The trial procedures were as follows: “a) 5–10 repetitions with a 20 kg bar; followed by time to load bar; (b) 5–6 repetitions at 50% of their first experimental load (i.e., approx. 30% of 1RM) followed by 1-minute rest; (c) 4 repetitions at 60% of 1RM followed by 3 minutes rest; and (d) 4 repetitions at 80% of 1RM followed by 5 minutes rest. After this rest period, participants completed the lifting sequence as identified in points (c and d) above, in the second experimental condition.”
The US condition appeared to significantly enhance RFD (F = 6.389; p = 0.045; hp2 = 0.516) and decrease the ML-COP (F = 6.696; p = 0.041; hp2 = 0.527). When measuring differences between TPF, PP, or AP-COP effects were insignificant (F range from 0.270 to 4.567; p range from 0.618 to 0.076).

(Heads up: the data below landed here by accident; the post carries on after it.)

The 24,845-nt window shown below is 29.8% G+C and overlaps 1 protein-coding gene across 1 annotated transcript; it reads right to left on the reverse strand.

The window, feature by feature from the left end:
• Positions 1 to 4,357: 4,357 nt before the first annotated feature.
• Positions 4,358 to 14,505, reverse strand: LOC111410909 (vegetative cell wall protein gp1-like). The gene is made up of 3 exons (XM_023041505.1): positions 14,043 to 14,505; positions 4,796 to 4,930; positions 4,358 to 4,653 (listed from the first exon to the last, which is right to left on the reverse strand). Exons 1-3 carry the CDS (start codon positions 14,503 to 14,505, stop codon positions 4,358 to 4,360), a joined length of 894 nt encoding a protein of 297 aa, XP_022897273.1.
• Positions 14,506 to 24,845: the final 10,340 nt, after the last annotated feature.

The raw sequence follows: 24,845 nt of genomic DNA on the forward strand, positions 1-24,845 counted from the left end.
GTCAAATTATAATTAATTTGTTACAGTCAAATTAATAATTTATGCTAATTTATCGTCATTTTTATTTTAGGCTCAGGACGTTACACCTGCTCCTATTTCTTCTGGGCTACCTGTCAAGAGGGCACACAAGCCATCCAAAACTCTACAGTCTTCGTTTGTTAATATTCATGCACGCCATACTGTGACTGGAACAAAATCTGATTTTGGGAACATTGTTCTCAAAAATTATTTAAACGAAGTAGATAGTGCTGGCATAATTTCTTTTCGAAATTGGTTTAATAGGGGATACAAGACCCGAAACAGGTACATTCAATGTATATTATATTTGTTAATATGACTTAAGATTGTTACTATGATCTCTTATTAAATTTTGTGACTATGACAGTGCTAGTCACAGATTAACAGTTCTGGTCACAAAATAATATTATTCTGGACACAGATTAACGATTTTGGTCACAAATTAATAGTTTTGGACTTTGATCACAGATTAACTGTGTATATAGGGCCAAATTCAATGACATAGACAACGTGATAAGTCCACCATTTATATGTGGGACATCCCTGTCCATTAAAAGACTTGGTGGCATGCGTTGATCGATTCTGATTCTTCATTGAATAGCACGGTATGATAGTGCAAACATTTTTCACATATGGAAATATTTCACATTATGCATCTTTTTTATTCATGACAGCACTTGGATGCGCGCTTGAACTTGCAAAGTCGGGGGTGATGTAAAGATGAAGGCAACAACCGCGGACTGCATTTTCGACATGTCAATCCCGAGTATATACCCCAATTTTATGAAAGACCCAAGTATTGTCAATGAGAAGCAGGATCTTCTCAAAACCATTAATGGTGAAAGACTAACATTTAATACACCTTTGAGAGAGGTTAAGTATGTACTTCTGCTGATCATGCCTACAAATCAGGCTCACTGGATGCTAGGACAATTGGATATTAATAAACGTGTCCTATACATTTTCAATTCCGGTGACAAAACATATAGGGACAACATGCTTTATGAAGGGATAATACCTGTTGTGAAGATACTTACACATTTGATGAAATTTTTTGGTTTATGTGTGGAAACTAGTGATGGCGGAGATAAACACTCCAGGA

The primary finding was the significantly higher RFD in the US vs S condition, at both 60% and 80% 1RM. It has been hypothesized that a shod lifter may lose the ability to quickly exert force into the ground from the slight instability of a shoe. Also, the medio-lateral stability is significantly enhanced while deadlifting without shoes. These notions would be supported by this study. Therefore, it may be ideal to train above 60% unshod, if RFD and velocity are of emphasis in a particular training phase.